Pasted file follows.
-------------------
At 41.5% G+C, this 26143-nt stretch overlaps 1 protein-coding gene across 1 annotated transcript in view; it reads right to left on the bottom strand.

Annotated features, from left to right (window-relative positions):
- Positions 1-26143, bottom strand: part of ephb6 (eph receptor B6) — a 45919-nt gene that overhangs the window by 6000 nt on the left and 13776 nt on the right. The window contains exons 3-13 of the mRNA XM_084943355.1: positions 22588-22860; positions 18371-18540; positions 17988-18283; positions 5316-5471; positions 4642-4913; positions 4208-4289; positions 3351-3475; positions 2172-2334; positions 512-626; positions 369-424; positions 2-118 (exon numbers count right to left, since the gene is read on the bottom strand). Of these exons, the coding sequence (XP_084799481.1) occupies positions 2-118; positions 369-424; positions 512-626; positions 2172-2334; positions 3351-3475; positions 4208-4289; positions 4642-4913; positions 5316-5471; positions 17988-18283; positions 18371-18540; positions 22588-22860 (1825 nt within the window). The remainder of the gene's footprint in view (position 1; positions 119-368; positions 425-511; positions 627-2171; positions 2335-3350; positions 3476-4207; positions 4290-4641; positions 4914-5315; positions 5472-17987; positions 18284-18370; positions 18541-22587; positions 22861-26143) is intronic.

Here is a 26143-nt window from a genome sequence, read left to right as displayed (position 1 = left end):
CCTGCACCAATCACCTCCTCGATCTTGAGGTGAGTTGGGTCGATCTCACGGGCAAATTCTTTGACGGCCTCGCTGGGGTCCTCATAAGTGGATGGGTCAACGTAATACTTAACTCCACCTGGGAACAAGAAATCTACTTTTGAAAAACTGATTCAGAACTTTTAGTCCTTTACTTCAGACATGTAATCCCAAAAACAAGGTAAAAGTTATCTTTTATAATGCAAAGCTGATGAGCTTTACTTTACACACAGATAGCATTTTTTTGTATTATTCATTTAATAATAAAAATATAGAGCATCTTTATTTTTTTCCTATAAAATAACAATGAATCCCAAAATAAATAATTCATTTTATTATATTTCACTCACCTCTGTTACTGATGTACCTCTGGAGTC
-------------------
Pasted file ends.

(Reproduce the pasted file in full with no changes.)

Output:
At 41.5% G+C, this 26143-nt stretch overlaps 1 protein-coding gene across 1 annotated transcript in view; it reads right to left on the bottom strand.

Annotated features, from left to right (window-relative positions):
- Positions 1-26143, bottom strand: part of ephb6 (eph receptor B6) — a 45919-nt gene that overhangs the window by 6000 nt on the left and 13776 nt on the right. The window contains exons 3-13 of the mRNA XM_084943355.1: positions 22588-22860; positions 18371-18540; positions 17988-18283; positions 5316-5471; positions 4642-4913; positions 4208-4289; positions 3351-3475; positions 2172-2334; positions 512-626; positions 369-424; positions 2-118 (exon numbers count right to left, since the gene is read on the bottom strand). Of these exons, the coding sequence (XP_084799481.1) occupies positions 2-118; positions 369-424; positions 512-626; positions 2172-2334; positions 3351-3475; positions 4208-4289; positions 4642-4913; positions 5316-5471; positions 17988-18283; positions 18371-18540; positions 22588-22860 (1825 nt within the window). The remainder of the gene's footprint in view (position 1; positions 119-368; positions 425-511; positions 627-2171; positions 2335-3350; positions 3476-4207; positions 4290-4641; positions 4914-5315; positions 5472-17987; positions 18284-18370; positions 18541-22587; positions 22861-26143) is intronic.

Here is a 26143-nt window from a genome sequence, read left to right as displayed (position 1 = left end):
CCTGCACCAATCACCTCCTCGATCTTGAGGTGAGTTGGGTCGATCTCACGGGCAAATTCTTTGACGGCCTCGCTGGGGTCCTCATAAGTGGATGGGTCAACGTAATACTTAACTCCACCTGGGAACAAGAAATCTACTTTTGAAAAACTGATTCAGAACTTTTAGTCCTTTACTTCAGACATGTAATCCCAAAAACAAGGTAAAAGTTATCTTTTATAATGCAAAGCTGATGAGCTTTACTTTACACACAGATAGCATTTTTTTGTATTATTCATTTAATAATAAAAATATAGAGCATCTTTATTTTTTTCCTATAAAATAACAATGAATCCCAAAATAAATAATTCATTTTATTATATTTCACTCACCTCTGTTACTGATGTACCTCTGGAGTC